Check out IM K-12 Math certified by Illustrative Mathematics. LEARN MORE>>

Using Place Value


Alignments to Content Standards: 4.NF.C.7

Task

  1. Fill in the following blanks to:

    0.17, 0.27, ______, ______, ______, ______, ______, _____

    ______, ______, 0.56, 0.66, ______, ______, ______, ______

    ______, ______, ______, 103.12, ______, 103.32, ______, ______

    ______, ______, ______, 103.12, ______, ______, ______, 103.16

    ______, ______, ______, 103.12, 113.12, ______, ______, ______

    • Count by tenths:

    • Count by tenths:

    • Count by tenths:

    • Count by hundredths

    • Count by tens:

  2. Fill in the blank with $\lt$, $=$ , or $\gt$ to make the correct comparison.

    • $4$ tenths + $3$ hundredths _____ $2$ tenths + $12$ hundredths
    • $3$ hundredths + $4$ tenths _____ $2$ tenths + $22$ hundredths
    • $5$ hundredths + $1$ tenth _____ $11$ tenths + $4$ hundredths
    • $5$ hundredths + $1$ tenth _____ $15$ hundredths + $0$ tenths
    • $5$ hundredths + $1$ tenth _____ $0$ tenths + $15$ hundredths
  3. Fill in the blank with $\lt$, $=$ , or $\gt$ to complete the equation.

    • $0.01$ _____ $0.11$

    • $0.2$ _____ $0.20$

    • $0.6$ _____ $0.41$

    • $0.07$ _____ $0.70$

    • $0.57$ _____ $0.75$

IM Commentary

Each part of this task highlights a slightly different aspect of place value as it relates to decimal notation. More than simply being comfortable with decimal notation, the point is for students to be able to move fluidly between and among the different ways that a single value can be represented and to understand the relative size of the numbers in each place.

Part a requires students to use what they know about place value to count forward and backward from a given number by tens, tenths, and hundredths. It makes explicit the connections between place value, counting, and, with the help of some classroom discussion, makes a connection to addition and subtraction.

Part b illustrates the cluster heading, “Understand decimal notation for fractions, and compare decimal fractions.” Students can justify with an explanation or a visual model, such as a number line diagram. Whatever method the student chooses, it must be clear that comparisons are only valid when based on the same whole.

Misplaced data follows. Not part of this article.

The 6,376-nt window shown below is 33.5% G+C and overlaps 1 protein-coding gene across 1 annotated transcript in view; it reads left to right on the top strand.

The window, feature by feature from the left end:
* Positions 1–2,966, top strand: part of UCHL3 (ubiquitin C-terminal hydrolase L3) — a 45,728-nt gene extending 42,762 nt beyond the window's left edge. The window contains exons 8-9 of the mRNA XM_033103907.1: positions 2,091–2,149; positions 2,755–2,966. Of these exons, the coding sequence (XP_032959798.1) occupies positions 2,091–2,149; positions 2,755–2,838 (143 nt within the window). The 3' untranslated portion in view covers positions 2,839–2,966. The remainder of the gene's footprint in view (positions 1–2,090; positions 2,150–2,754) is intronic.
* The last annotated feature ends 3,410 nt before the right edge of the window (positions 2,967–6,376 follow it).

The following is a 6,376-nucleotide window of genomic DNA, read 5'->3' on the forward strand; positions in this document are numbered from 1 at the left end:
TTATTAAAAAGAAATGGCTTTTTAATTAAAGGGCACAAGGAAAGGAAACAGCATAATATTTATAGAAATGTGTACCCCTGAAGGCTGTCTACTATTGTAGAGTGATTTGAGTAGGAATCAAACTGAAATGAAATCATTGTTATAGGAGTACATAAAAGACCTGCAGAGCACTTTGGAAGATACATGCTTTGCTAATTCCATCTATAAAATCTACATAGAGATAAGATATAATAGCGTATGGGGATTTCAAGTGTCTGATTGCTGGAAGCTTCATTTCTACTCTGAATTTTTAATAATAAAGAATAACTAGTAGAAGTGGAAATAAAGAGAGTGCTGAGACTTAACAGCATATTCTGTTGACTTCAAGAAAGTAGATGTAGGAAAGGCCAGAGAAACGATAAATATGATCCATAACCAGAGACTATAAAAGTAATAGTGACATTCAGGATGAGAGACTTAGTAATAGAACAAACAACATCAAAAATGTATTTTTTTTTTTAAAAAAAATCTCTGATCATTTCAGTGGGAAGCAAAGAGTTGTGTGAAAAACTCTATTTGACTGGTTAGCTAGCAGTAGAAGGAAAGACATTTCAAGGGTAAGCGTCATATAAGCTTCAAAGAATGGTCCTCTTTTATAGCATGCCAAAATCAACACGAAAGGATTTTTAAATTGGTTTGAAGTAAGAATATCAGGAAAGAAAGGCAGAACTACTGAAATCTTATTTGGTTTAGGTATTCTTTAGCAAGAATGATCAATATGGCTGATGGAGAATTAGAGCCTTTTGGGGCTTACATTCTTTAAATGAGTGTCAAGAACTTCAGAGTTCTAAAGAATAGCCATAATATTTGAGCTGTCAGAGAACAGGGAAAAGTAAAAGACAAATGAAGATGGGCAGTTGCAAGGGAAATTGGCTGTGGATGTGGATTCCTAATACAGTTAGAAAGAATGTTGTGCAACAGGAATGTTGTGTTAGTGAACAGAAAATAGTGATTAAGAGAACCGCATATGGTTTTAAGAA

If needed students may be asked to provide a model to justify their response in part c. Acceptable models could include a number line, an area model, money, etc.

Solutions

Solution: Solution to Part a

  • Count by tenths:
  • 0.17, 0.27, 0.37, 0.47, 0.57, 0.67, 0.77, 0.87,

  • Count by tenths:
  • 0.36, 0.46, 0.56, 0.66, 0.76, 0.86, 0.96 , 1.06

  • Count by tenths:
  • 102.82, 102.92, 103.02, 103.12, 103.22, 103.32, 103.42, 103.52

  • Count by hundredths:
  • 103.09, 103.10, 103.11, 103.12, 103.13, 103.14, 103.15, 103.16

  • Count by tens:
  • 73.12, 83.12, 93.12, 103.12, 113.12, 123.12, 133.12, 143.12

Solution: Solution to Part b

  • $4$ tenths + $3$ hundredths $\gt$ $2$ tenths + $12$ hundredths
  • $3$ hundredths + $4$ tenths $\gt$ $2$ tenths + $22$ hundredths
  • $5$ hundredths + $1$ tenth $\lt$ $11$ tenths + $4$ hundredths
  • $5$ hundredths + $1$ tenth = $15$ hundredths + $0$ tenths
  • $5$ hundredths + $1$ tenth = $0$ tenths + $15$ hundredths

Solution: Solution to Part c

  • $0.01 \lt 0.11$
  • $0.2 = 0.20$
  • $0.6 \gt 0.41$
  • $0.07 \lt 0.70$
  • $0.57 \lt 0.75$